As in shuffleboard, each team wants its rocks to be as close to the target as possible. Unlike in other ice sports, the curling “sheet” is not entirely smooth; water is sprinkled on the surface before play, to give the ice a somewhat pebbled surface. The player who “throws” the stone pushes off in a crouched sliding position from a fixed “hack” that functions as the curling equivalent of a sprinter’s starting block. The rock is not pushed but released; the momentum from the thrower’s slide is what sets the rock on course about 140 feet toward its target. The two sweepers, meanwhile, use curling brushes or brooms to rapidly sweep the ice in front of the stone to smooth the pebbling, reduce drag and keep the rock moving, if greater distance is needed. Good sweepers can add as much as 15 feet to the progress of the rock, which may be traveling at a curl as a result of the way the thrower turned the handle during the rock’s release.

Said Salvatore: “It’s not like in golf, where when you make a shot, you can no longer control it. In curling, you can alter the shot.”

Salvatore, 61, is the club’s most veteran curler: He’s been throwing rocks for 45 years, since he was in high school in Montreal. He moved to Mississippi in 2002, to take a job as chief financial officer with Sunshine Enterprises, an international construction equipment wholesaler and distributor. For several years he experienced a sadly curling-free existence, but that changed with the arrival of the Ice House.

Like most Memphis ice activities, curling got a boost when a group of investors opened the Mid-South Ice House four years ago at 10705 Ridgeway Industrial Drive in Olive Branch. The area’s only NHL-size year-round ice rink, the Ice House - with an interior kept at 55 degrees - is closed only on Thanksgiving, Christmas and Independence Day. The rest of the year it hosts Mississippi RiverKings practices, Ole Miss and University of Memphis hockey games, birthday parties and other events that in the past had been exclusive to roller-skating rinks in Memphis, including “cosmic skate” and “deejay skate” parties.

Assistant manager Mark Hitchings, 51, said business at the Ice House has increased every year, and not just because of Disney’s “Frozen.”

“Memphis went almost 10 years without a year-round hockey rink, and people really wanted this,” he said. Local curling enthusiasts began playing there three years ago, with longtime curler Larry Unterberger procuring the equipment and organizing play. The Memphis Curling Club officially began operating under that name last year. Roberson said 30 to 50 people likely will participate in this year’s league play.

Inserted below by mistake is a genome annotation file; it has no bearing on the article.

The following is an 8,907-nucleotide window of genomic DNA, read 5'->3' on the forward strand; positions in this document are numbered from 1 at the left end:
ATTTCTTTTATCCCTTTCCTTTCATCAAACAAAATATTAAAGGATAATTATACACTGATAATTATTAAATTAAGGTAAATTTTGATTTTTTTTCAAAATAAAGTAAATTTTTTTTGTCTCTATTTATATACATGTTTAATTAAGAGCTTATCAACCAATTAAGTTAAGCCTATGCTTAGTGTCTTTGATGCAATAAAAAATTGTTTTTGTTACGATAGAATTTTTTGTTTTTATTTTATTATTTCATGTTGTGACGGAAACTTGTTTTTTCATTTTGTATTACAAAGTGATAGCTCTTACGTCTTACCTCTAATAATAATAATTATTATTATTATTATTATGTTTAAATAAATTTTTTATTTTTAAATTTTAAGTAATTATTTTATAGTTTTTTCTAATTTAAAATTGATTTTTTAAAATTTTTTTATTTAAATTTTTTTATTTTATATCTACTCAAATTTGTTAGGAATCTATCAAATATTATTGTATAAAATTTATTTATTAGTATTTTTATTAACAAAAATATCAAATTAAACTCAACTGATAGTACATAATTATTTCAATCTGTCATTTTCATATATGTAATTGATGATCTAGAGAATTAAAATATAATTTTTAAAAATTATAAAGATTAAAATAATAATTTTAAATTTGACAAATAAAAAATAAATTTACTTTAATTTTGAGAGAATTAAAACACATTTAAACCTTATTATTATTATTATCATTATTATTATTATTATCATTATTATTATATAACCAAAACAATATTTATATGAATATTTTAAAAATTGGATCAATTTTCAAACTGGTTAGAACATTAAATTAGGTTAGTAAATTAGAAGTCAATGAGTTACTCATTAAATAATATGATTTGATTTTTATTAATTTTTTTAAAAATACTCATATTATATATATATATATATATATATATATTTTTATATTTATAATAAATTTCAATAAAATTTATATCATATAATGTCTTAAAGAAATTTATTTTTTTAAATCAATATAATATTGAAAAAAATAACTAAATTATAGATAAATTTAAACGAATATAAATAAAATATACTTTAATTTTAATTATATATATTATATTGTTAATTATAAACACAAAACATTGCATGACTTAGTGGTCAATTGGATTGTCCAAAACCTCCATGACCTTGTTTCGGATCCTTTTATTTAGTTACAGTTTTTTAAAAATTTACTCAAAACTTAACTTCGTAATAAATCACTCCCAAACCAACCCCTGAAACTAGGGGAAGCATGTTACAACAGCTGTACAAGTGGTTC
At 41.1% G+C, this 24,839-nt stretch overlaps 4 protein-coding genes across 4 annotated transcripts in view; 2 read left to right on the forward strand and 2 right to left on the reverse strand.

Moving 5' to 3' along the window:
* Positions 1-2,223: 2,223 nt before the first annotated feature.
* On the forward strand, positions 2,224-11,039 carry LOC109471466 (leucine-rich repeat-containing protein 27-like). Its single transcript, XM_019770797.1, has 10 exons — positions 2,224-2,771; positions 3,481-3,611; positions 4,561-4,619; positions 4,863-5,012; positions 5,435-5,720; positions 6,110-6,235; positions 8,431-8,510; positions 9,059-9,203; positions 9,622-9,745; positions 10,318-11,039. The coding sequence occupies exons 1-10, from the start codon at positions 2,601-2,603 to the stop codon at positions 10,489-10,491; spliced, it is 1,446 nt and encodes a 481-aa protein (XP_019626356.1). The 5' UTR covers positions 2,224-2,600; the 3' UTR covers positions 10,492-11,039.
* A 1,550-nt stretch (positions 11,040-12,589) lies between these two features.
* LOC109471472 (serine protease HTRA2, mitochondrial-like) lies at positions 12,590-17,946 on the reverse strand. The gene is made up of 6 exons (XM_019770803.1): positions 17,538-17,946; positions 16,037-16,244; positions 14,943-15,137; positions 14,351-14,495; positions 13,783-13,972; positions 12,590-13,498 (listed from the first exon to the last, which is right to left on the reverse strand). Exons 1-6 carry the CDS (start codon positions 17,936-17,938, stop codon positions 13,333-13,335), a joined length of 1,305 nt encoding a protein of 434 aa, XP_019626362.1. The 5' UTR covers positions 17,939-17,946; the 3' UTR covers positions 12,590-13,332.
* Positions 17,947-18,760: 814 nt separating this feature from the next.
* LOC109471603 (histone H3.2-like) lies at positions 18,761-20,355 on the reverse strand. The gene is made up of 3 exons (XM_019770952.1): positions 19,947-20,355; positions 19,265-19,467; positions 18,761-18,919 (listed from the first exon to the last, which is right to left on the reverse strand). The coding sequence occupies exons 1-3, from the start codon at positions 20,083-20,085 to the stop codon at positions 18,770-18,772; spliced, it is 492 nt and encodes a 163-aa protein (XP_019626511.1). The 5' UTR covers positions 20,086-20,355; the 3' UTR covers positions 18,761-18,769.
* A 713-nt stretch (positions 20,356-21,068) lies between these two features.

Generally more associated with punk rock than granite rocks, Roberson - a deejay with the SiriusXM “Elvis Radio” station and a musician associated with such bands as Tiger High and the Reigning Sound - first encountered curling, appropriately enough, when he saw the 1965 Beatles movie “Help!,” in which the bad guys replace the rock with a bomb in an attempt to blow up Ringo. (So yes, here’s another example of curling played for comedy.)

He didn’t become a curling convert, however, until years later, “when I was involved with a woman from Canada. The woman didn’t stick around but curling did.”

Since then, Roberson has become Memphis curling’s most tireless advocate and one of the sport’s top enthusiasts, traveling outside the country to report on “elite curlers” for The Curling News, which proudly identifies itself as “Canada’s first and only curling newspaper.”

Said Roberson: “I’ve picked only two hobbies in my life, music and curling. To me, music is infinite; you never get too old for it. Curling is the same way. I’ve played with guys in their 80s who were still getting down in the hack.”

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Information from: The Commercial Appeal, https://www.commercialappeal.com